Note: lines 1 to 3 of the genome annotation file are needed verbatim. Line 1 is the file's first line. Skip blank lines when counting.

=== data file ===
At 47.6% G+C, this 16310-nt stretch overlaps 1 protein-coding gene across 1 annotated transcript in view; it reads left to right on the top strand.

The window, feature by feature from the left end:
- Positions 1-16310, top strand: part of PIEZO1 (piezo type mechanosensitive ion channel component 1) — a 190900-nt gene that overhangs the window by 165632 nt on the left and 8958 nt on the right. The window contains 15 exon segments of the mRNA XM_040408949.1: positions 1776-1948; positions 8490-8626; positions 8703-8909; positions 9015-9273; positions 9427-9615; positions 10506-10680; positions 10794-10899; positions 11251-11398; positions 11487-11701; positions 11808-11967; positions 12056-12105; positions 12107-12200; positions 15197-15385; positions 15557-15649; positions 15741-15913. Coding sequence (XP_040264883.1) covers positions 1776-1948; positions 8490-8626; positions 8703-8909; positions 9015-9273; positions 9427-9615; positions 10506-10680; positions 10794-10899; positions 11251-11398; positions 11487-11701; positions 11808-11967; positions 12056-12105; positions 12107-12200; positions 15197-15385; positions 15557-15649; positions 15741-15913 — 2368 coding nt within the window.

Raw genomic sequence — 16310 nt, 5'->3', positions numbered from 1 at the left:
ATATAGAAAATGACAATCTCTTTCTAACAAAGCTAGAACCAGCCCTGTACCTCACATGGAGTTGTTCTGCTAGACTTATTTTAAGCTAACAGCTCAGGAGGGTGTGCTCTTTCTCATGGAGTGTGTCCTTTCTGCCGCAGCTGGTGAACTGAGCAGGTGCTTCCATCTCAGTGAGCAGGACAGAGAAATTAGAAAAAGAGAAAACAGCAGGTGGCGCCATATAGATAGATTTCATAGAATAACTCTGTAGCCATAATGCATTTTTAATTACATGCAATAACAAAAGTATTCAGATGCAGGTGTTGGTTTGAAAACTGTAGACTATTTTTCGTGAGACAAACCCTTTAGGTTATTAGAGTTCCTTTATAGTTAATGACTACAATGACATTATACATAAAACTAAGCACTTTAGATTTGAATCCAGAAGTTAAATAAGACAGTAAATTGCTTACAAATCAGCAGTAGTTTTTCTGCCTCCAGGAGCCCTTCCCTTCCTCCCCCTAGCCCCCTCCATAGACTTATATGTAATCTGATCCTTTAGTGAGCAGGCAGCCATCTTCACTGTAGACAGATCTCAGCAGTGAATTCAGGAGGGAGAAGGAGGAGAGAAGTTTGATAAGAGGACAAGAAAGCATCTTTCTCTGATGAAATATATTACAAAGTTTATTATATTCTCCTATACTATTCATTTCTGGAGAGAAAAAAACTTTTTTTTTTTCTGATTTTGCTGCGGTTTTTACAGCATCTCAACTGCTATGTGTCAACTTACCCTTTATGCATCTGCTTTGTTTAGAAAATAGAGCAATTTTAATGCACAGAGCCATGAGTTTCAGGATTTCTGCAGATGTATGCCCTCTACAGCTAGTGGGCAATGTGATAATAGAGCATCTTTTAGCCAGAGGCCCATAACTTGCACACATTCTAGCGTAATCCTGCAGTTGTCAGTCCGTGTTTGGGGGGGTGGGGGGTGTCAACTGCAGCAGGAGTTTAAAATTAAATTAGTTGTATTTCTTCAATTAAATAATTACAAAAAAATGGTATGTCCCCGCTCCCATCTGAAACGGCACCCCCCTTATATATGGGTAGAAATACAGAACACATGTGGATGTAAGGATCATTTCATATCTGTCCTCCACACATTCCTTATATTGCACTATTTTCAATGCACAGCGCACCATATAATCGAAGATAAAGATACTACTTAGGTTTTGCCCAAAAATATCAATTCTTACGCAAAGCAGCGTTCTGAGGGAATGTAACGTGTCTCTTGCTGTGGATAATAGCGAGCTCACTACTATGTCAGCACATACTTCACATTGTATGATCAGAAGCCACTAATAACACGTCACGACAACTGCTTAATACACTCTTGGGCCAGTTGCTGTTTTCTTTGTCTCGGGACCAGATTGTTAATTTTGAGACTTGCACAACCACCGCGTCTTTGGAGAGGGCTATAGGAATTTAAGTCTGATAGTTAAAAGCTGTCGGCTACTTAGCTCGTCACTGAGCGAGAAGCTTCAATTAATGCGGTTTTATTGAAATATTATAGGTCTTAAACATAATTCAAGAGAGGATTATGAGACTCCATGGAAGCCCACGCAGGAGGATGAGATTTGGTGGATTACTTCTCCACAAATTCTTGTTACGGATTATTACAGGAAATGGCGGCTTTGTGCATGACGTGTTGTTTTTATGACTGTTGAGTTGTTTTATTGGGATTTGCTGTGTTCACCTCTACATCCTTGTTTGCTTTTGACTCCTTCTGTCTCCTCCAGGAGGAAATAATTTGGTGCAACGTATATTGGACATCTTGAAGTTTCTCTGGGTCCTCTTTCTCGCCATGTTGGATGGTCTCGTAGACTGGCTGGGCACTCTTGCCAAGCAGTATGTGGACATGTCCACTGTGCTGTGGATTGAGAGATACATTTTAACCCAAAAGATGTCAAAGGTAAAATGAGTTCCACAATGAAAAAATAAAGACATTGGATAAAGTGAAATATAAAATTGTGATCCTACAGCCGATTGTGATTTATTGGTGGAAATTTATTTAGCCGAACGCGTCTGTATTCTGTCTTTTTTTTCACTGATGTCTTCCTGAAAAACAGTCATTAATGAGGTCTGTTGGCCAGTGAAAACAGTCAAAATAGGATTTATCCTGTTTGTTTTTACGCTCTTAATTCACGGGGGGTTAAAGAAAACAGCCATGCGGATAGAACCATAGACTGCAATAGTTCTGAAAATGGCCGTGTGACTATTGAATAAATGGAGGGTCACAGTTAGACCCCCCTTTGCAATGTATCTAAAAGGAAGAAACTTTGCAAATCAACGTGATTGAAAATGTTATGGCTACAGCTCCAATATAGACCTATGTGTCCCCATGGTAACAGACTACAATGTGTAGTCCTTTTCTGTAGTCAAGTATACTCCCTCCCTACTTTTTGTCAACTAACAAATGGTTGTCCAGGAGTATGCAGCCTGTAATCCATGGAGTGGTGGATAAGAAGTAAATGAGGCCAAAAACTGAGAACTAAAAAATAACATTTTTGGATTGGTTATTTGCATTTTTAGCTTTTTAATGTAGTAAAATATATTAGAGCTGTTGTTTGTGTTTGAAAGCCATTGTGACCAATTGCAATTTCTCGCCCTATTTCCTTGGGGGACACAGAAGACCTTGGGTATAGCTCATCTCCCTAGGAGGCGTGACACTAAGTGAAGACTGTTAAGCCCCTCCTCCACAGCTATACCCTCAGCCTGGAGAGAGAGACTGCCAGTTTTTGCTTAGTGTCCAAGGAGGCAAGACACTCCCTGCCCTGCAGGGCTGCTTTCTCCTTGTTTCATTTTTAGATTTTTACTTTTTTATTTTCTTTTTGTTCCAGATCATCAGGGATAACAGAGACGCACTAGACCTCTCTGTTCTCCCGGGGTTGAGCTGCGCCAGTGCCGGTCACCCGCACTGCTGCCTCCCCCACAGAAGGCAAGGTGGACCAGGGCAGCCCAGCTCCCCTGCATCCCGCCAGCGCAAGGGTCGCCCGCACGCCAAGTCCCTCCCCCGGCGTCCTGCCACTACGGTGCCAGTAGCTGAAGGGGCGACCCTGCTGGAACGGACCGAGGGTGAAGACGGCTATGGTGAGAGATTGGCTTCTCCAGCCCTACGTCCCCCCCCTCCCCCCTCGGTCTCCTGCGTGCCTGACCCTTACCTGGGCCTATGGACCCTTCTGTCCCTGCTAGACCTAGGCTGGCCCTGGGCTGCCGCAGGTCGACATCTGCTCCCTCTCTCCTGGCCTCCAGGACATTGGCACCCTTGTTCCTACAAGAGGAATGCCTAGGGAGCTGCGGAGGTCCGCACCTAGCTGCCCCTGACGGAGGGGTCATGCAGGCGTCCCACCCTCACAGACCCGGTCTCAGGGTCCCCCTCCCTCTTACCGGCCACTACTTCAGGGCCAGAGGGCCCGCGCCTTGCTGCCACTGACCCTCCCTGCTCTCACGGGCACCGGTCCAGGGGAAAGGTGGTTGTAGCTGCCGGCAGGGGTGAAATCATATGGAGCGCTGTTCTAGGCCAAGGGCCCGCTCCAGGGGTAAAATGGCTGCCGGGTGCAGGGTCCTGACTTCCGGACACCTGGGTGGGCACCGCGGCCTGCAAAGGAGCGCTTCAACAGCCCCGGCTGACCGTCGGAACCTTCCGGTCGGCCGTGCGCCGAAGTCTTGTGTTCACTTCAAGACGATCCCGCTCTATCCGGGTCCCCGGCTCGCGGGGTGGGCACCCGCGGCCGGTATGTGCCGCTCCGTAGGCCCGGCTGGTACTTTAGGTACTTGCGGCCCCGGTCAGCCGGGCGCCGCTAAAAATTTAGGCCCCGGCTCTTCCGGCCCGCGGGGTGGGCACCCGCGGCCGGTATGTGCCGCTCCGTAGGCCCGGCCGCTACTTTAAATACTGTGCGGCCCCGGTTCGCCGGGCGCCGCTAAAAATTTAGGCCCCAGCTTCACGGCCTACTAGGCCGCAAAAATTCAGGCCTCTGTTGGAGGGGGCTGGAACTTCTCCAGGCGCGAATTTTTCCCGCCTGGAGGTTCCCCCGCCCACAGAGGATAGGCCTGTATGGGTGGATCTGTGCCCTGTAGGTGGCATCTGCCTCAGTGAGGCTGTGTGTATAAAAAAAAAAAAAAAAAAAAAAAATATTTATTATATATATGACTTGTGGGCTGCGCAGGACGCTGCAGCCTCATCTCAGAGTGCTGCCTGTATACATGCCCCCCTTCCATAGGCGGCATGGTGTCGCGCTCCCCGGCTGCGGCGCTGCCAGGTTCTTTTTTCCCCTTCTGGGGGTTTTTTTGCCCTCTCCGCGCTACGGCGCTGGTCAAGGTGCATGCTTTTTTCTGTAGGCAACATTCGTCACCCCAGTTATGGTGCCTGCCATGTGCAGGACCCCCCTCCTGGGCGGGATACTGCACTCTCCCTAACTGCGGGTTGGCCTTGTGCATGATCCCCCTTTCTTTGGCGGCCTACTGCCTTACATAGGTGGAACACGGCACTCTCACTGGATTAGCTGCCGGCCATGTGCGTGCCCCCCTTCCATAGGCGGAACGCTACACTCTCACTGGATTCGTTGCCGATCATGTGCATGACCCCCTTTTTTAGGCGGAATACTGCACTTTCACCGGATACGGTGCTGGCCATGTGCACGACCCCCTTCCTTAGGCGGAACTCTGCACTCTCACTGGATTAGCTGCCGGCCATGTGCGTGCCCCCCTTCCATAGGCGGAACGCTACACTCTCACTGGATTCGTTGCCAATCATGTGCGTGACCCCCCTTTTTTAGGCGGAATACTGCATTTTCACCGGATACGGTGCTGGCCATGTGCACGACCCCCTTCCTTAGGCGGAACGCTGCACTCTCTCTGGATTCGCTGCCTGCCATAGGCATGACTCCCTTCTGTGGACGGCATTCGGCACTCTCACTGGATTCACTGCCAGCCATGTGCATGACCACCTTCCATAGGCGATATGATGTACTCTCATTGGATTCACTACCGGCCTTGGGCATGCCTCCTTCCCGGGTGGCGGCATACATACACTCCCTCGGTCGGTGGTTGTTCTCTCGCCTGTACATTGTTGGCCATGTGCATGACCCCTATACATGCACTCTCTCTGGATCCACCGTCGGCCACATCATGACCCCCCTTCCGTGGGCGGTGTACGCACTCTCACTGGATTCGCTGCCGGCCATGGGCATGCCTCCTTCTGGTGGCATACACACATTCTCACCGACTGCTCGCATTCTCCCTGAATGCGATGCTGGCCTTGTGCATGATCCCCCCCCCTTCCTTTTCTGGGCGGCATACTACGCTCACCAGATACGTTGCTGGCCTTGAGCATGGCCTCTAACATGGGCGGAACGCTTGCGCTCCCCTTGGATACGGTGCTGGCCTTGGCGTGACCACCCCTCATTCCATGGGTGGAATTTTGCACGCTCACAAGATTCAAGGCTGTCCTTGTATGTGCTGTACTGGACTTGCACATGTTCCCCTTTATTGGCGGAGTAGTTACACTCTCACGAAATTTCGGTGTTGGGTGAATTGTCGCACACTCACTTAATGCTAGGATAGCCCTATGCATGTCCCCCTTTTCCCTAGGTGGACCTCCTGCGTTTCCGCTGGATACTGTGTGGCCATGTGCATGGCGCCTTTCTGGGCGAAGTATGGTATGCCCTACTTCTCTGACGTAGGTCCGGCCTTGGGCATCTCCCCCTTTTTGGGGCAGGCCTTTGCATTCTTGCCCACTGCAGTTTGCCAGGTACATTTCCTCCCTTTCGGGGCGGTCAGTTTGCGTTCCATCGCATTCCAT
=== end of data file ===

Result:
At 47.6% G+C, this 16310-nt stretch overlaps 1 protein-coding gene across 1 annotated transcript in view; it reads left to right on the top strand.

The window, feature by feature from the left end:
- Positions 1-16310, top strand: part of PIEZO1 (piezo type mechanosensitive ion channel component 1) — a 190900-nt gene that overhangs the window by 165632 nt on the left and 8958 nt on the right. The window contains 15 exon segments of the mRNA XM_040408949.1: positions 1776-1948; positions 8490-8626; positions 8703-8909; positions 9015-9273; positions 9427-9615; positions 10506-10680; positions 10794-10899; positions 11251-11398; positions 11487-11701; positions 11808-11967; positions 12056-12105; positions 12107-12200; positions 15197-15385; positions 15557-15649; positions 15741-15913. Coding sequence (XP_040264883.1) covers positions 1776-1948; positions 8490-8626; positions 8703-8909; positions 9015-9273; positions 9427-9615; positions 10506-10680; positions 10794-10899; positions 11251-11398; positions 11487-11701; positions 11808-11967; positions 12056-12105; positions 12107-12200; positions 15197-15385; positions 15557-15649; positions 15741-15913 — 2368 coding nt within the window.